It takes time for standards to emerge though. There's still lots of development in the field to be done, and it's far too early to lock things down without risking new and important features being stifled. You already get that with OpenVR not implementing asynchronous timewarp for the Rift, and there's other headsets with unique features like FOVE and it's eye-tracking/foveated rendering which you wouldn't want to see laid to waste.

      To me the biggest problem here is that everyone seems to be demanding that everything be sorted and solved right this very moment when it just isn't possible. Oculus is on the record as wanting to support other headsets in their SDK, and already people are acting as though this will never ever happen and they should be burnt at the stake for it when they haven't even had their own headset released for two months yet. Never mind that Steam didn't add support for Mac or Linux until years down the track.

    Revive already has a version to bypass the DRM:
    Looks like it also lets you play pirated versions of the games, which the previous version didn't. Oops.

    Not sure why people are so mad about this. It is literally PlayStation vs Xbox. Exclusive titles exist for a reason, to push the hardware sale.

      It's not though, it's like saying your Asus monitor can't run games built for an Acer monitor.

        Making the assumption that HMD is a monitor is wrong. Which is like saying since PS4 and X1 are PCs but why can't I play uncharted on PC. It is as stupid as is sounds.

        HMDs have different technology running on them thus the use of different SDK for each of them, just like the consoles, both similar architecture but running on different environment and developed using different SDK, thus you cant put X1 disc to PS4 and expect it to run.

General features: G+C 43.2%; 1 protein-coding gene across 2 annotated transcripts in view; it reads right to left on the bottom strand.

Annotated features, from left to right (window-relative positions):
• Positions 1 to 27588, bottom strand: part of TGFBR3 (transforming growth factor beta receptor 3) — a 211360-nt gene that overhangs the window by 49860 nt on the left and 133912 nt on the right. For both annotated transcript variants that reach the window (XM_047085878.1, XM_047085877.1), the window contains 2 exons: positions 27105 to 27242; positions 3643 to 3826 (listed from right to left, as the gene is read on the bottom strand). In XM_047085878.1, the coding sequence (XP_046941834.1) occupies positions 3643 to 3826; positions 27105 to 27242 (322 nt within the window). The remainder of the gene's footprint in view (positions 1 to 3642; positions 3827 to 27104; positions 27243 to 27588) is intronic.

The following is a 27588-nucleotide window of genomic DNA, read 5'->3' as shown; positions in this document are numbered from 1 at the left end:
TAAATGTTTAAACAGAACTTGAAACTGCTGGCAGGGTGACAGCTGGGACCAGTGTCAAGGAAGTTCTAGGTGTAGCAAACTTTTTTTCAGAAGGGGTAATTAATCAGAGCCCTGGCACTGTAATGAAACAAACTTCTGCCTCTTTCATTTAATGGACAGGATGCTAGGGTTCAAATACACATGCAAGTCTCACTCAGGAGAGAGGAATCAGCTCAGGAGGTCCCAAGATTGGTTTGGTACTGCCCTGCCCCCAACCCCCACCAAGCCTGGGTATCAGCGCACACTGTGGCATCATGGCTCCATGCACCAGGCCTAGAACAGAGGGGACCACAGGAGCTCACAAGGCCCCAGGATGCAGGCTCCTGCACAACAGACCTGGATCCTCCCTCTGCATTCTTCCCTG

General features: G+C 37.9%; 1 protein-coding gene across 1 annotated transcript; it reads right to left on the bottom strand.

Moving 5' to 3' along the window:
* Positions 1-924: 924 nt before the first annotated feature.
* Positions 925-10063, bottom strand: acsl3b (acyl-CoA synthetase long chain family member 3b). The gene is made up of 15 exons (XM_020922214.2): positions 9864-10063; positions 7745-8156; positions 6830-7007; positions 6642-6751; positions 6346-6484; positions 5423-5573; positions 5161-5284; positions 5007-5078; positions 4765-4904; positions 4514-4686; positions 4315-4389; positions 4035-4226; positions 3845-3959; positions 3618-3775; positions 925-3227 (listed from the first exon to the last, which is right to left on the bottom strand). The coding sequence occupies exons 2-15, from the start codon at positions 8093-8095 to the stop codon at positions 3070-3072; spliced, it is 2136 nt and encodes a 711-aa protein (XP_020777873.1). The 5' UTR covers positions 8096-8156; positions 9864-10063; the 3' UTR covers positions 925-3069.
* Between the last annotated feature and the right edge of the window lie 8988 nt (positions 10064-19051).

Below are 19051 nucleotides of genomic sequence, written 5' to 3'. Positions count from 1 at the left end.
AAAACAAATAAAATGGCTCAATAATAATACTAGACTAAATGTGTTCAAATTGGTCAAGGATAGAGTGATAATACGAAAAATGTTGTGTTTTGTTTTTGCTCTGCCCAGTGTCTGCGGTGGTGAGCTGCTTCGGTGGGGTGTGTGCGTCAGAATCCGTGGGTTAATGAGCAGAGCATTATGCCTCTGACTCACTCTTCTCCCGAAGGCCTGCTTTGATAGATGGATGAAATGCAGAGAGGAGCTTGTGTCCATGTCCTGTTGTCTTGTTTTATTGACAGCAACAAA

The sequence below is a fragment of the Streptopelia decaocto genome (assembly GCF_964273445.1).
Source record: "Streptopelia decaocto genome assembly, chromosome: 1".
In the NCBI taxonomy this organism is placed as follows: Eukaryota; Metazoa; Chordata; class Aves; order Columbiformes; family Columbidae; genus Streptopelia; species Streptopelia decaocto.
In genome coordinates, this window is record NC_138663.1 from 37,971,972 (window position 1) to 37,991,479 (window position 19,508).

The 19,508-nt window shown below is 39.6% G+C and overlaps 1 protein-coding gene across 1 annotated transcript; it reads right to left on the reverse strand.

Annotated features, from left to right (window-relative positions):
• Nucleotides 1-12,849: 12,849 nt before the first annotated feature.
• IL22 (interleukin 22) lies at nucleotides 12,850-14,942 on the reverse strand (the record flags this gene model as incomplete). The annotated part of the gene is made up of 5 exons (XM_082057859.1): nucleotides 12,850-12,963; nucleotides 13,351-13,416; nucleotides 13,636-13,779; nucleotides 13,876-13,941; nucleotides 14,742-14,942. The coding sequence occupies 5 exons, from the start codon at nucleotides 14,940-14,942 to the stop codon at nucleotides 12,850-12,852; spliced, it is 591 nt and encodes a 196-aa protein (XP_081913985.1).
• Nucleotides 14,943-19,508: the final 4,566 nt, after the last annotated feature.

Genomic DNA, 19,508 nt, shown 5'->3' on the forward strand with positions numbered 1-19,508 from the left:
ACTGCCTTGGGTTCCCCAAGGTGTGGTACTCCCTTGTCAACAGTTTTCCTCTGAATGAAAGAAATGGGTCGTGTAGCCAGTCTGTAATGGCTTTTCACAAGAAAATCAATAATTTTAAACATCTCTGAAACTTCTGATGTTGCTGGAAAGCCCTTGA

btw, if there such a thing was possible, Microsoft and Sony would close that loophole even faster than oculus.

        Last edited 23/05/16 11:44 am

          No it's not like a ps4/xbone thing like you've said at all.

          They're the main machine not a peripheral/single part.

            So you are telling me ps4 and X1 can run individually by itself. No problem there.

              So you're telling me to run a ps4 I need a Sony tv?

                Nope. I'm telling you, you can only play uncharted 4 on ps4.

      VR Can't afford to have it's already meagre offerings exclusive to either headsets. More games is a boon to both headsets and the viability of VR in general.

        True but VR is still new, give it another year when indie devs can get ahold of the HMDs easily without waiting for months then we will see more games appearing.

        It is like complaining about X1 and PS4 not having enough games 2-3 months into the life cycle.

    This is so idiotic as to be almost laughable. Why, exactly, do we need DRM for a HEADSET? (Why do we need DRM at all is probably the more apt question, mind you.) VR systems are peripherals, not consoles. The competition between Oculus and HTC should be coming from the hardware capability and pricing, not the games.

    I certainly hope this leads people to move from the Oculus to the Vive. Having used both, I'd say the Vive is a better system anyway. Plus, HTC and Steam aren't trying to lock down the ecosystem with anti-consumer "exclusives" and other console-esque crap. Just imagine if this sort of stupidity was repeated by NVIDIA and AMD.

      Steam kind of already has locked down an eco system...

        Yes, there are store exclusives like Uplay, Origin and Steam. However, last time I checked I can buy a game from any one of those stores and still have it play on my Windows PC. On the other hand, if I have a Vive and I purchase a game from the Oculus store, apparently I can't play that game I've just paid for because I don't have the Rift.

          A good comparison here is that you can buy a game on Steam it is playable on Windows, Linux and Mac. You aren't limited by your hardware or arbitrary DRM, only the developers of the game.

            Right, so having an open platform works really well when you're already the king of that open platform. Don't need to compete, just need to maintain the status quo.

    people are using this to bash oculus... when all they did was protect the Rift environment.

    any game can be coded for any HMD... so any game can have both...

    but no, vive users want cake and someone elses cake...